by Bianca Wright

Just what is the state of digital transformation in South Africa?

Aug 30, 2019
Cloud ComputingDigital TransformationInternet

Legacy systems present a barrier to change but innovation, creativity and new cloud deployments spark progress

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Credit: BKindler / Getty Images

Depending on who you ask, South African enterprises are either hobbled by legacy IT and stumbling on the road to digital transformation or, spurred by competition and creativity, are leading the charge.

The truth is more complex than either extreme.

Digital transformation essentially involves a fundamental change in how an enterprise uses its technology, its workforce and business processes to improve its performance and value to customers.

In October 2018, a PwC study claimed South Africa was lagging. “South African companies often do not have the advantage of setting up robust digital operations from essentially a blank slate in terms of factory automation, workforce, and even organisational IT networks as a whole due to numerous complex legacy systems and facilities to upgrade, integrate, or discard,” Pieter Theron, of PwC partner advisory services, stated at the time.

Just four months later, another study, this time by Dell, ranked South Africa as among the top 10 countries leading the digital transformation change required to compete in 21st century economies.

So what is the state of digital transformation in South Africa? As with many environments, it is a mixed bag.

Most large South African organisations are aware of the need for digital transformation, but most are held back by legacy infrastructure, said Arthur Goldstuck, managing director of World Wide Worx, which conducts research on internet and mobile technology trends in South Africa.

The customer experience has suffered badly, especially at the hands of the biggest users of ICT, namely financial services institutions and telecommunications operators, Goldstuck said. “The telcos, in particular, are culpable, as they are the institutions looked up to by so many others to facilitate digital transformation across the economy,” Goldstuck said.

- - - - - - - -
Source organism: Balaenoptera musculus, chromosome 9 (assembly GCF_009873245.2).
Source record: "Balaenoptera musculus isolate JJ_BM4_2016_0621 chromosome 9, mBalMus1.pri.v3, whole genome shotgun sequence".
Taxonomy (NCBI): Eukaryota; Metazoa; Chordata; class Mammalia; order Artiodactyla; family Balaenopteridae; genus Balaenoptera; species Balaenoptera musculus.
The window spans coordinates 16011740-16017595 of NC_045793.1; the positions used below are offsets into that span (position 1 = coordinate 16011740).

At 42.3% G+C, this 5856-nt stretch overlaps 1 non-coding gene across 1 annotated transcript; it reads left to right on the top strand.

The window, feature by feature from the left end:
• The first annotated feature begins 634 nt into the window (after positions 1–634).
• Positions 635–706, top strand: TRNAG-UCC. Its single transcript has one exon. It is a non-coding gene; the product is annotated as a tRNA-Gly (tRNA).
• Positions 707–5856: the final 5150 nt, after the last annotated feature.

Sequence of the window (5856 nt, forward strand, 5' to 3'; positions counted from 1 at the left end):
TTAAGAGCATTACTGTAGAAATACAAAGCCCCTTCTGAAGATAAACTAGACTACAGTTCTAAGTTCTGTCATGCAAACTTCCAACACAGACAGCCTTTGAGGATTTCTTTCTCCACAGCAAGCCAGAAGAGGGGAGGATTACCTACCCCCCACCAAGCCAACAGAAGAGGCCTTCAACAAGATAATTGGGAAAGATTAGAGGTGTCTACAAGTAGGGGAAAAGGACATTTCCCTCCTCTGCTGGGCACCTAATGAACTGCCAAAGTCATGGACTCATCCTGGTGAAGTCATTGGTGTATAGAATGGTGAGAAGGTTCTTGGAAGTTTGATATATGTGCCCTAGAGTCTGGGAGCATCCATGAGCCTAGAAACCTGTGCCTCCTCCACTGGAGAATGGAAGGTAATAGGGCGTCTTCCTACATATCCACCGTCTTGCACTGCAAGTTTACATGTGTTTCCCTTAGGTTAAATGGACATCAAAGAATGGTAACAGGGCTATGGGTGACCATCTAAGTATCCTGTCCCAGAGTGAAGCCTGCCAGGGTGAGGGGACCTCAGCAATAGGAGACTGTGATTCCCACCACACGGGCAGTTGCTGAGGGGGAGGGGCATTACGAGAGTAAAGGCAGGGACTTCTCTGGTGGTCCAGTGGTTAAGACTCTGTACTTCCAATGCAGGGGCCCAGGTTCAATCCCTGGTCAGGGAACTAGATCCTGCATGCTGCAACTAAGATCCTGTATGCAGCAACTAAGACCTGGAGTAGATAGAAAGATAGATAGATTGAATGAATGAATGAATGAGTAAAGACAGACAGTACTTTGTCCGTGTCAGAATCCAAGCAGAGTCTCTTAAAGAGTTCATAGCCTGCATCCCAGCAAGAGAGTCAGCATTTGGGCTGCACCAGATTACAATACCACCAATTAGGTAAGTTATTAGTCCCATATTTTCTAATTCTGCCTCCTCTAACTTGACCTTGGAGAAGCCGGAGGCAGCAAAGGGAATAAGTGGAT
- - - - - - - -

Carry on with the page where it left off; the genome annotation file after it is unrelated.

Speed of change depends on industry

The rate of technological change depends on the industry and the individual organisations, said Brent Haumann, chief experience officer (CXO) of Striata (Africa).

Banks are changing faster than other types of enterprises, he says. “This is no doubt in response to the impending threat of digital banks entering the local market. However, even within the banking industry, there are clear leaders and laggards,” he said.

He added that insurance organisations joined the race late but have redirected massive resources to catching up. Historically, insurance companies have relied on less frequent engagements with their customers, but with the rise of the digital generation and the entry of agile startups, they had to respond rapidly to avoid attrition.

“The one commonality among the industries we work with, is that they are using first world infrastructure to service a third world population. Though this imposes its own set of unique challenges, it also results in a plethora of innovative and creative solutions,” Haumann said.

This, along with efforts to improve broadband and South Africa’s ailing public services, has meant that South African digital transformation initiatives are ahead of those in more developed countries globally, he said.

Enterprises will realise that digital transformation is not only about digitising documents, but converting processes and systems into fully digital environments, allowing instant dashboards of all activity, and near instant response to the needs of stakeholders, Goldstuck said.

Meanwhile there will be significant migration to cloud services, particularly with the arrival of Microsoft and AWS data centres in South Africa, Goldstuck noted. “We will then see machine learning and artificial intelligence come into its own as organisations seek out the most effective tools to aid in strategic and efficient decision-making,” he said.

In fact, investment in digital technologies is already increasing. Software spending in South Africa will reach R32 billion in 2019 (US$2 billion), a 11.4 percent increase from 2018, according to Gartner.

CIOs have to decide whether to build on-premises data centres or use the public cloud – and the cloud is prevailing, according to Gartner. 

Although South Africa is still behind in terms of overall IT spending, by achieving 3.9 percent growth in 2019, it will be one of the fastest-growing countries in the world — ranked fourth globally – Gartner noted.

South African companies are moving away from manually intensive operations in historically labour-intensive sectors such as mining, said Puseletso Tshabalala, director of business development at 4Sight South Africa.